BRIEF DESCRIPTION OF THE DRAWINGS FIG. 1 to FIG. 10 illustrate an embodiment of the lock according to the present invention, and FIG. Ila and 11b illustrate a modification of the lock of the present invention;

FIGS. 1, 2 and 3 are a front view, a rear view and a side view respectively, showing the external appearance;

FIG. 4 is a front view in partial section showing the lock in its locked condition;

FIGS. 5a, 5b, 5c, 5d, 5e and Sfare front views, in partial section, of the principal portions, explanatory of the unlocking operation which proceeds in the order a, b, c, d, e and f;

FIG. 6 is a front view, in partial section, showing the completion of the unlocking operation;

FIGS. 7a and 7b are assembly views of mating engagement members engageable with the engagement elements of the key, with b taken in the direction of arrow A in a;

FIG. 8 is an exploded plan view of the constituent parts of the mating engagement member engageable with the first engagement element of the key;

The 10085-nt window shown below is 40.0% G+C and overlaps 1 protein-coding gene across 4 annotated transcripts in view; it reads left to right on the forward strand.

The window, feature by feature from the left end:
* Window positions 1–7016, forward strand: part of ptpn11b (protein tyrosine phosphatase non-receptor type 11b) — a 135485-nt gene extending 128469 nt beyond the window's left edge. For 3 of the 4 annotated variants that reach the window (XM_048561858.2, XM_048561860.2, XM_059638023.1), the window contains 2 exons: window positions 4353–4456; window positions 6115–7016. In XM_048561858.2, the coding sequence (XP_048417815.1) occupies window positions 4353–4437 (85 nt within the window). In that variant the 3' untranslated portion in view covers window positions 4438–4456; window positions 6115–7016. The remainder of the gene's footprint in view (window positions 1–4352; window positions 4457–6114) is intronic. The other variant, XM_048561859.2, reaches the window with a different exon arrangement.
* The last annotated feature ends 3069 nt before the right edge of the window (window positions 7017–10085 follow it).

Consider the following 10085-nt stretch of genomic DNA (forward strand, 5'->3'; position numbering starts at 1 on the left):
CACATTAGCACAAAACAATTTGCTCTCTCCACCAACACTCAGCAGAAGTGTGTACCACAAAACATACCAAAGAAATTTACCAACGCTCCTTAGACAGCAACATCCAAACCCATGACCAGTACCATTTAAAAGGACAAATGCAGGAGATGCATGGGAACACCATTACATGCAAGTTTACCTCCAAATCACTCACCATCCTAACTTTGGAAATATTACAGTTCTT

FIG. 9 is an exploded plan view of the constituent parts of the mating engagement member engageable with the second engagement element of the key;

FIGS. 11a and 11b are front views, in partial section, of the principal portions, showing the locked and unlocked conditions respectively.

DESCRIPTION OF THE PREFERRED EMBODIMENTS By reference to the drawings showing the preferred embodiments of the invention, the concrete construction will now be made clear while explaining the actions, particularly unlocking action.